NBASGA Says Put People First in Shale Gas Moratorium

17 12 2014
Anti-Shale Gas Alliance wants government to put people first
COLE HOBSON TIMES & TRANSCRIPT

NBSGA  2014The New Brunswick Anti-Shale Gas Alliance has renewed a call for government to “put people before politics” when it comes to the shale gas industry.   “We recognize that the government is under significant pressure from the oil and gas lobby, in both public and private, to reverse or weaken its decision (for a moratorium), and its promise to the electorate,” said alliance spokesman Jim Emberger, in a press conference held Tuesday at Capitol Theatre in Moncton.“This is no less than a direct attempt by industry to subvert the will and voice of the people and therefore, is also a direct attempt to undermine our democratic process.”   Emberger noted that the alliance’s representatives from 22 community organizations have continued working to educate the public about the negative impacts of shale gas over the past four years and still continue to do so.   He said they have also talked with many MLAs who admit they don’t have a thorough understanding of the issue.   “Along with the disinformation that the industry is pushing through the media, the Liberal caucus needs to hear the compelling research coming from scientists and economists with no ties to the industry,”he said, noting the alliance has“the ability and willingness”to supply that research.   Emberger said they are pleased to see the government standing by the commitment to enact a moratorium, but said it “must be a moratorium that reflects a clear understanding of the many concerns and issues; one that protects all people in New Brunswick, particularly those who live in the targeted lease areas.”   Denise Melanson, a New Brunswick Anti-Shale Gas Alliance spokeswoman, said there is a growing amount of peer-reviewed science that details the potential dangers of the shale gas industry. She highlighted the “Compendium of Scientific, Medical, and Media Findings Demonstrating Risks and Harms of Fracking” published and updated by the concerned Health Professionals of New York, as one source of concerning information that is “very current, very appropriate.”   The alliance criticized the recently published book Shale Gas In New Brunswick, Towards a Better Understanding, released by the Canadian Institute for Research on Public Policy and Public Administration.   Melanson said this book didn’t contain enough factual evidence and peer-reviewed science and didn’t go into any detail about critical aspects like the industry’s potential impact on air quality.   “This decision is difficult to understand since air pollution has emerged as one of the greatest problems related to this industry and the one that possess the greatest immediate threat to health,”she said.   The alliance also used its press conference to tout the values of developing a clean energy sector in the province, noting there are good returns on investment available, as well as significant job creation opportunities.   Recommendations were made to the Gallant government to help kick-start such an industry, by implementing policy to have every building in the province become energy efficient over time; implement policy to generate 1,200 MW of power via renewable energy by 2020 and also to fund the Energy Institute to research and develop opportunities in the energy efficiency and renewable energy sector.   “If we pursued making every building in our province energy efficient with the same vigour the Alward government pursued shale gas, we would see gains and improvements in our fiscal situation and see significantly more people employed in this province,”said alliance spokeswoman Liane Thiboudeau .   “By ignoring the green energy sector, New Brunswick is losing out on tremendous opportunities. We can’t afford to continue missing out on these opportunities.”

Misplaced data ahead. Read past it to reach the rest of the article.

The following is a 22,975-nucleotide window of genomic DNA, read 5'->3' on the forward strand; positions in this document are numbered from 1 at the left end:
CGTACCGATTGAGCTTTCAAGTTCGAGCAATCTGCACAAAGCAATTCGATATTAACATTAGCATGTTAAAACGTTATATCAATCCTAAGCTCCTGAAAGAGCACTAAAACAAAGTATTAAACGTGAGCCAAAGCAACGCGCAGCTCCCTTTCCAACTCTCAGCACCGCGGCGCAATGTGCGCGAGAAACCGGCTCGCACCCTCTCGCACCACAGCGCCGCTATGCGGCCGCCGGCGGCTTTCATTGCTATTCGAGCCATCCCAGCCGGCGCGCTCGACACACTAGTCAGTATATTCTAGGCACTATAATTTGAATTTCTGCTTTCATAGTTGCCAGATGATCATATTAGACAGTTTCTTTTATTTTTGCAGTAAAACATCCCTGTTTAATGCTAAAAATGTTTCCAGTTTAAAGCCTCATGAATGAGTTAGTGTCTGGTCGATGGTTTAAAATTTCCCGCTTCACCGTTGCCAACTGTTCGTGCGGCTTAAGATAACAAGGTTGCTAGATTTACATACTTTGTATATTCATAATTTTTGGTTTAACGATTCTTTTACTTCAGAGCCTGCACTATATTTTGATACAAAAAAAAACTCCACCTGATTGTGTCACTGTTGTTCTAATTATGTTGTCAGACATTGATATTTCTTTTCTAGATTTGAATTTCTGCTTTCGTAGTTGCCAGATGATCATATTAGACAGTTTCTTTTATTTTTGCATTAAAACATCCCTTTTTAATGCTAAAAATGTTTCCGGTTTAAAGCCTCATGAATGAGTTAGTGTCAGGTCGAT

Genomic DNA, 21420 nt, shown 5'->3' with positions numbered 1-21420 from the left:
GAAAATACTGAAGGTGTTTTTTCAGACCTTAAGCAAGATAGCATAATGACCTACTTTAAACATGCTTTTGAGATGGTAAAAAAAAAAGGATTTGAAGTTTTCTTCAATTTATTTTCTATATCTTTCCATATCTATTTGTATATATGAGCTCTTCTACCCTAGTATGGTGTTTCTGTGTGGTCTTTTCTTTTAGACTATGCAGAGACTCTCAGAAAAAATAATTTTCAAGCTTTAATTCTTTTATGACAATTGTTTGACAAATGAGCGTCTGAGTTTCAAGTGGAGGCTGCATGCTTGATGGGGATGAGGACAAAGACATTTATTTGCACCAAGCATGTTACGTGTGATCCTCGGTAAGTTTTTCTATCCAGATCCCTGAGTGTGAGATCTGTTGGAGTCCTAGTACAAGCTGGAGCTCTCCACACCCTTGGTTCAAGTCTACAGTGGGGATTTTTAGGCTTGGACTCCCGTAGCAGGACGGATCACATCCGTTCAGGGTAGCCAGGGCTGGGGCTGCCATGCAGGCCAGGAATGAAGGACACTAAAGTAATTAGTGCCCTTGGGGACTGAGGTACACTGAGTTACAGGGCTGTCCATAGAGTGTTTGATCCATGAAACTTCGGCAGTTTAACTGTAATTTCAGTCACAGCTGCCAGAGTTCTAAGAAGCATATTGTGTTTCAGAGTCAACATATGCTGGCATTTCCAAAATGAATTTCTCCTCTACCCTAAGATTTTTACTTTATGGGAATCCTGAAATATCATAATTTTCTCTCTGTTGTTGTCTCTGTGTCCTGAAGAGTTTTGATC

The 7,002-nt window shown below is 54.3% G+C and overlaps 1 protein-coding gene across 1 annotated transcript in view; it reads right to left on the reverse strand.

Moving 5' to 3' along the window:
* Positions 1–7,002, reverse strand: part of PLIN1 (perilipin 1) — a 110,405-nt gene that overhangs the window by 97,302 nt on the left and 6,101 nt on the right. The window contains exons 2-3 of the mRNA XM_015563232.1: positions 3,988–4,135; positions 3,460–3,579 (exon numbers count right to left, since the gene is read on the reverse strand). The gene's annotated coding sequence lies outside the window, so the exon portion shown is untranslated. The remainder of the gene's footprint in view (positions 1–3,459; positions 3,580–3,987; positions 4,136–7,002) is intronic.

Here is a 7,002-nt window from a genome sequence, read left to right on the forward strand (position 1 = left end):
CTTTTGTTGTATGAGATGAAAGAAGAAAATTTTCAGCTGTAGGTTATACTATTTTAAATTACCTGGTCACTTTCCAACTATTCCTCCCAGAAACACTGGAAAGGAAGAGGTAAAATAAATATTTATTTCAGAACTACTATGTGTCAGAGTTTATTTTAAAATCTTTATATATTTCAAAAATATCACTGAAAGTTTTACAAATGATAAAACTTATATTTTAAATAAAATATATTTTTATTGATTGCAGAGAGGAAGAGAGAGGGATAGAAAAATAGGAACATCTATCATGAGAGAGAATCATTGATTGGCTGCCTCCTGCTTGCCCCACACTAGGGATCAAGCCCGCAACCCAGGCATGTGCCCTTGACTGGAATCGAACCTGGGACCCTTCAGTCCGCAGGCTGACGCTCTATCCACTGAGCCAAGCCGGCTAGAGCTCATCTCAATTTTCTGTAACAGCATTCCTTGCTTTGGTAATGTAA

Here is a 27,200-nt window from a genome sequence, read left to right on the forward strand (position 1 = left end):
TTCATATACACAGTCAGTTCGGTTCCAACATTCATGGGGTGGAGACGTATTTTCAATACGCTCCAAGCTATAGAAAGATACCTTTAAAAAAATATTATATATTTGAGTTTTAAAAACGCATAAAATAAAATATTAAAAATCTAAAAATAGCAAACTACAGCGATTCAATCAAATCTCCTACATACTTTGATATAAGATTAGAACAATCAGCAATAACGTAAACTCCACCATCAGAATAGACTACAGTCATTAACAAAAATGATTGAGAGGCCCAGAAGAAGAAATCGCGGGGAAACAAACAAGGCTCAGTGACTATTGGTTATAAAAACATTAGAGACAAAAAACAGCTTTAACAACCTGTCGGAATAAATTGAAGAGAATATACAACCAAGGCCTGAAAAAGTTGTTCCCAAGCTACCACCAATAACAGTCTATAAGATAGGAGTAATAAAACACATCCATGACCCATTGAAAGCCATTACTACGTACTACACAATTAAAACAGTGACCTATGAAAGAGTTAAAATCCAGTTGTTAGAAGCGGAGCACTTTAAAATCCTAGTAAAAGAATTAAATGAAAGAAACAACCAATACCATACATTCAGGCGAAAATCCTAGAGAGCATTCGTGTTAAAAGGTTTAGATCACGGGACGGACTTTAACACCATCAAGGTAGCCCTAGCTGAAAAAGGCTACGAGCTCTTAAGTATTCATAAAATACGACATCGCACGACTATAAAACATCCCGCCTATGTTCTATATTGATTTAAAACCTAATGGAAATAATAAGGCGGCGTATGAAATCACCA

Denise Melanson and Jim Emberger of the New Brunswick Anti-Shale Gas Alliance. PHOTO: GREG AGNEW/TIMES & TRANSCRIPT

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